I can understand why justice was a radioactive word during the Bush Administration, because it would have been so embarrassing, but it would be unfortunate if the scholarly community did not support President Obama's paradigmatic revolution as the "grand strategy" to promote responsible and responsive democracy (haqq al hurriyah) as part of peace, prosperity, and freedom through compassionate justice.  I can also understand why the rulers of most Arab states shy away from the concept of justice, because it is one of the first two articles in the Shi'a 'aqida or credal statement of belief, namely, taqwa and 'adl.

    My two questions are merely technical.  The first concerns the paper by Halim Rane, "The Changing Landscape of Political Islam and U.S. Foreign Policy in the Obama Era," which, according to Mariem's write-up addressed the concept of justice: "By embracing the new "maqasid" (higher objectives) approach to the formation of their platform issues,the new generation of Islamic parties has, by and large, joined the 'West' in advocating "principles of democracy, human rights, healthcare, economic prosperity" while remaining true to their Islamic traditions and practices."  The problem is that the critical part of this article is unreadable.  Page 8 is missing and pages 9-28 are in "Swahili".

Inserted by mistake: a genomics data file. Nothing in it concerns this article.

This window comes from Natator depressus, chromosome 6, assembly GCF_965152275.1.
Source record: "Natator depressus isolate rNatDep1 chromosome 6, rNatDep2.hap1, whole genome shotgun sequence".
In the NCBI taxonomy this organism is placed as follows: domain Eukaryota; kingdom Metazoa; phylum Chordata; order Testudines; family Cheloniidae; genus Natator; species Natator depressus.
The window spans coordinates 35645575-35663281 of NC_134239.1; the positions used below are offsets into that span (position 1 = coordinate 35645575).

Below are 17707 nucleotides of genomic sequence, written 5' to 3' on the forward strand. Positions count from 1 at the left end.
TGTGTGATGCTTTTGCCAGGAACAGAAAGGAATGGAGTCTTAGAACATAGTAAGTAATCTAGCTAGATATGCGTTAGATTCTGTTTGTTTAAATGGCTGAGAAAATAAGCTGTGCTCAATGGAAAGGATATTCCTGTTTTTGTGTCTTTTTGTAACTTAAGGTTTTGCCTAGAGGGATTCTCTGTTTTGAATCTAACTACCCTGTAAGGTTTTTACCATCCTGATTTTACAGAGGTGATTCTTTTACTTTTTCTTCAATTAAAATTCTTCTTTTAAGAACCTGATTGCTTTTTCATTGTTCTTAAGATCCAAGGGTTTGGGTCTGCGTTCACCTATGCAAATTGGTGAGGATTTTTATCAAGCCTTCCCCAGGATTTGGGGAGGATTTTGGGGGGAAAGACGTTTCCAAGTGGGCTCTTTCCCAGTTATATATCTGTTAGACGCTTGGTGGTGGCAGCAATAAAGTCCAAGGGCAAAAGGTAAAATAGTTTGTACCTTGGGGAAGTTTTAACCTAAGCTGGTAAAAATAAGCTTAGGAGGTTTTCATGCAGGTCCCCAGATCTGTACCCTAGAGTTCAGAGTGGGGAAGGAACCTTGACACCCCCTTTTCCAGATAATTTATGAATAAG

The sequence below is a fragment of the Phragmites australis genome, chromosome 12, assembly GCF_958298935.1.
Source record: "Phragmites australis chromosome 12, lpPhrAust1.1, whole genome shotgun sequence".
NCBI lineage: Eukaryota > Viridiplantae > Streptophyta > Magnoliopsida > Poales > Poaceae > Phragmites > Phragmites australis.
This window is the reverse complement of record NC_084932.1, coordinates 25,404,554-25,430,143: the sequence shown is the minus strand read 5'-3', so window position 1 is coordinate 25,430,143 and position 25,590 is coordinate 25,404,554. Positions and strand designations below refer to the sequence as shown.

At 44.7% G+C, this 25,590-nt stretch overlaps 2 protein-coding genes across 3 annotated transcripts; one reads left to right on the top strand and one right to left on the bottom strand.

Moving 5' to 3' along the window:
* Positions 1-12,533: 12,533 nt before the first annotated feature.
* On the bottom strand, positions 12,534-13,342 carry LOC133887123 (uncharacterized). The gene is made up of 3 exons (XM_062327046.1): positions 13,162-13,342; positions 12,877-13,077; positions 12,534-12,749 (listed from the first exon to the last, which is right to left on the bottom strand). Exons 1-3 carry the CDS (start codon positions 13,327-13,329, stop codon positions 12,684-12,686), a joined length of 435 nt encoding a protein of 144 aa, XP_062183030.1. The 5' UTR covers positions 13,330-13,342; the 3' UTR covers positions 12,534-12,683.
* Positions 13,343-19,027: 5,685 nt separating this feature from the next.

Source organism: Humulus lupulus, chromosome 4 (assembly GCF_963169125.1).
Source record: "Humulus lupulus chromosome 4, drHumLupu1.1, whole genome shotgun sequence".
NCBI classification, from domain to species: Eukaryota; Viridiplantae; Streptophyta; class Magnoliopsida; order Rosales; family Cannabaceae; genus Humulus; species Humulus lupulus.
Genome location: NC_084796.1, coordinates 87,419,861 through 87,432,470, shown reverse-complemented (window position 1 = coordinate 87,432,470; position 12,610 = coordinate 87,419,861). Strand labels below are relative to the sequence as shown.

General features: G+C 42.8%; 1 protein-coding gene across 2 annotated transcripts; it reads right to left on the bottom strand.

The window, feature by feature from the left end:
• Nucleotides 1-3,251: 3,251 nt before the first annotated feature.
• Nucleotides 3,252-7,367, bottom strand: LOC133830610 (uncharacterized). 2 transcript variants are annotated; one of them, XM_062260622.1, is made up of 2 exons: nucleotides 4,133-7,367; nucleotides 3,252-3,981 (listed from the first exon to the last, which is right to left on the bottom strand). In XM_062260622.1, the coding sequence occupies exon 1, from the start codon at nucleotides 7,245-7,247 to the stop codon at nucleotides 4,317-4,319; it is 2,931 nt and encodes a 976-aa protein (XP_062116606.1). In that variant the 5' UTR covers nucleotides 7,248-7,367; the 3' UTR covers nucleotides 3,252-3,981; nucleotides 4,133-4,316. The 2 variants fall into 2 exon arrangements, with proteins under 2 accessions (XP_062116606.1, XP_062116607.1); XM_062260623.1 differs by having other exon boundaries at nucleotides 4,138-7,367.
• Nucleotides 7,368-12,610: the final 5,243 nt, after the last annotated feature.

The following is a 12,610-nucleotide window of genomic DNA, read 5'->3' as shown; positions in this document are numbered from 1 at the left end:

My second technical question concerns the paper by Kristin Lord, Vice President and Director of Studies at the Council for a New American Security.  Mariem's write-up contains the intriguing sentence: "Third, she noticed a significantly different rhetoric in discussing issues of democracy and human rights between the previous and current administrations".  Unfortunately, there was no link in the report to this paper.  Is it available either online or in paper?